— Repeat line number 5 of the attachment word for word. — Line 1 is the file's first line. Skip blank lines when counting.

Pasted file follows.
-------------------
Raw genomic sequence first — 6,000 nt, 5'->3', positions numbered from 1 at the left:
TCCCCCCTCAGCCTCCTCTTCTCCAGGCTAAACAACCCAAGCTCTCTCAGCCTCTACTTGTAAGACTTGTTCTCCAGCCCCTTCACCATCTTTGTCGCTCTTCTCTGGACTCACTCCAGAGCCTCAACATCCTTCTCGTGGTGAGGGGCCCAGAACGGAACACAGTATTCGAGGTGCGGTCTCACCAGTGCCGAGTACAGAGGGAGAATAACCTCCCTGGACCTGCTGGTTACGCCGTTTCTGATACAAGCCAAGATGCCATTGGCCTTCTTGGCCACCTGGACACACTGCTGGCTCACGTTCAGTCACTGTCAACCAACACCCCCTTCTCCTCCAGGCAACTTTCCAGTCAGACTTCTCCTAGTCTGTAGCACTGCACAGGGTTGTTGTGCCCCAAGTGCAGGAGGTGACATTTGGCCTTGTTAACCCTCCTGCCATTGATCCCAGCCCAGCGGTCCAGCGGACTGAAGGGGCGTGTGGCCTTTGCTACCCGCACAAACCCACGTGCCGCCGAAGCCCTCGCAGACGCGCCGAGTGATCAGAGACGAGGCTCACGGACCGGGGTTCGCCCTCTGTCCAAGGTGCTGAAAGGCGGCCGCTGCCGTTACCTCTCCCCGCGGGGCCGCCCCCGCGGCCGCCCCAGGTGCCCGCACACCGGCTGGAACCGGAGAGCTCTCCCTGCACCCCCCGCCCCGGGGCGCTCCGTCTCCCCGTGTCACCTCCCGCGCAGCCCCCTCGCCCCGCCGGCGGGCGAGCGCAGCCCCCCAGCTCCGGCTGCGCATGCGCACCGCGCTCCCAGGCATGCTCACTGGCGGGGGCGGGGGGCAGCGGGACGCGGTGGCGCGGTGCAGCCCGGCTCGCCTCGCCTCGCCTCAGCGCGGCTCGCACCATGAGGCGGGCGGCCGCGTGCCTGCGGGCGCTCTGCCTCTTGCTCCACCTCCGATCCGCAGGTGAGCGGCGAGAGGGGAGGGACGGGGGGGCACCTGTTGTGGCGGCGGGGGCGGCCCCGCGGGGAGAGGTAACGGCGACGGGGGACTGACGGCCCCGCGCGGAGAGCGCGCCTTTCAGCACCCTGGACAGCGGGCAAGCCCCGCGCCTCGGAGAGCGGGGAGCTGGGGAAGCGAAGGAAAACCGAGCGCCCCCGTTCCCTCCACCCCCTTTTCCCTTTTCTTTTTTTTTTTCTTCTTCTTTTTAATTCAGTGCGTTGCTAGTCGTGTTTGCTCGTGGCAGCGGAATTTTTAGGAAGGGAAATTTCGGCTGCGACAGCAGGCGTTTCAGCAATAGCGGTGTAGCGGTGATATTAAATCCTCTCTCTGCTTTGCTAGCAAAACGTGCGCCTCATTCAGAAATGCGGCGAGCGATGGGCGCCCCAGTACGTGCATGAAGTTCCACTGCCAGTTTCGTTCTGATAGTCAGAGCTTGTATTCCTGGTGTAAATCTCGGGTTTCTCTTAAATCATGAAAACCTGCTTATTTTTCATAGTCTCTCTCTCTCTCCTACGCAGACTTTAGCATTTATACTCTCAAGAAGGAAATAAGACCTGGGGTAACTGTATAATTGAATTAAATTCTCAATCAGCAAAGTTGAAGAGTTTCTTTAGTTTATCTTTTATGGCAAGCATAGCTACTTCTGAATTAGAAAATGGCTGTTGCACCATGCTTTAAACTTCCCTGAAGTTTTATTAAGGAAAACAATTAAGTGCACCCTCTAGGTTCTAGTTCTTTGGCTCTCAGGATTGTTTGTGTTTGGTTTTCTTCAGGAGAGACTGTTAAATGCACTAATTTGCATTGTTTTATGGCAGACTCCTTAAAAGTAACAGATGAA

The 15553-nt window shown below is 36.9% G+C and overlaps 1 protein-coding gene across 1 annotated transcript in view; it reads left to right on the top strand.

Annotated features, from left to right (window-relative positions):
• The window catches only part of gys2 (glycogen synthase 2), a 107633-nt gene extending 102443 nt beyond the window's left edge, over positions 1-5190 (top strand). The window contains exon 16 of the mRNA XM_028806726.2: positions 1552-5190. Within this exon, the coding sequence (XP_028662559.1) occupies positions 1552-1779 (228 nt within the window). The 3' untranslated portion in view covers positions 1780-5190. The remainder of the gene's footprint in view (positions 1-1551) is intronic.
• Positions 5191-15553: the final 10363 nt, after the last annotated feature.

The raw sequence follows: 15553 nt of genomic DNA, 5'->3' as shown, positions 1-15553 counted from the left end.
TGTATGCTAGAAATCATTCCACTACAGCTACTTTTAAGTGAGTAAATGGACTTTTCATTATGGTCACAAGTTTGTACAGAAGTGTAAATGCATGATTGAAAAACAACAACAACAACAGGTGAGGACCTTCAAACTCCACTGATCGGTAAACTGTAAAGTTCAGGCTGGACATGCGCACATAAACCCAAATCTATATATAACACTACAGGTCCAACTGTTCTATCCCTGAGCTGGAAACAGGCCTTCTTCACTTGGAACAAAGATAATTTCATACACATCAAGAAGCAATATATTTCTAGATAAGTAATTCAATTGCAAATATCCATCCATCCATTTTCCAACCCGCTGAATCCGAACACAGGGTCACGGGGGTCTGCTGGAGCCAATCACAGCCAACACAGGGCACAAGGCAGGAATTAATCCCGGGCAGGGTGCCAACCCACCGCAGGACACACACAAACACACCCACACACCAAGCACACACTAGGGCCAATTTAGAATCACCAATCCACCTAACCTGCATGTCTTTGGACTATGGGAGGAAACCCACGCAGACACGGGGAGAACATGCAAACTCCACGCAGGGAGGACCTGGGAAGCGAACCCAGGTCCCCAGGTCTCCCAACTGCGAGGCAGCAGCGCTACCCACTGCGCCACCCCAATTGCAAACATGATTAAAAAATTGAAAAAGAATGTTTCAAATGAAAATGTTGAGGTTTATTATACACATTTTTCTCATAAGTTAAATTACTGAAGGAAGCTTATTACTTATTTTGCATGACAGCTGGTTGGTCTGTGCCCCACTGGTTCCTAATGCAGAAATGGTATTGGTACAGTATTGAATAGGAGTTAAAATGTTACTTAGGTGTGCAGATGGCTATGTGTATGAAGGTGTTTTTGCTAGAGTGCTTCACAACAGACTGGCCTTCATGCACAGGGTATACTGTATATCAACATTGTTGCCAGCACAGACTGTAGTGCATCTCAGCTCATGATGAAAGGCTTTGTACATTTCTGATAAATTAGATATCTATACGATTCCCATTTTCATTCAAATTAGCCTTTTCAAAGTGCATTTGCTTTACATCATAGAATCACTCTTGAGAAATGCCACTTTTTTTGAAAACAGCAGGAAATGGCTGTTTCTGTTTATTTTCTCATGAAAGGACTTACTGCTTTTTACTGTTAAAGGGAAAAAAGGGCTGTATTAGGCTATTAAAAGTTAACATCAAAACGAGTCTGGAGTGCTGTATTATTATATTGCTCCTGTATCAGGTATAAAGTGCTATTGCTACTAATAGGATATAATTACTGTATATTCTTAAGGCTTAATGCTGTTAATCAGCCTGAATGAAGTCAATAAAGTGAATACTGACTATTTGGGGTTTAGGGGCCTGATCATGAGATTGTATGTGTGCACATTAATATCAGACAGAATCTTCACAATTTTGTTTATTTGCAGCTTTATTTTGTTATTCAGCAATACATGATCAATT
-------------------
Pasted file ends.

• The window catches only part of gys2 (glycogen synthase 2), a 107633-nt gene extending 102443 nt beyond the window's left edge, over positions 1-5190 (top strand). The window contains exon 16 of the mRNA XM_028806726.2: positions 1552-5190. Within this exon, the coding sequence (XP_028662559.1) occupies positions 1552-1779 (228 nt within the window). The 3' untranslated portion in view covers positions 1780-5190. The remainder of the gene's footprint in view (positions 1-1551) is intronic.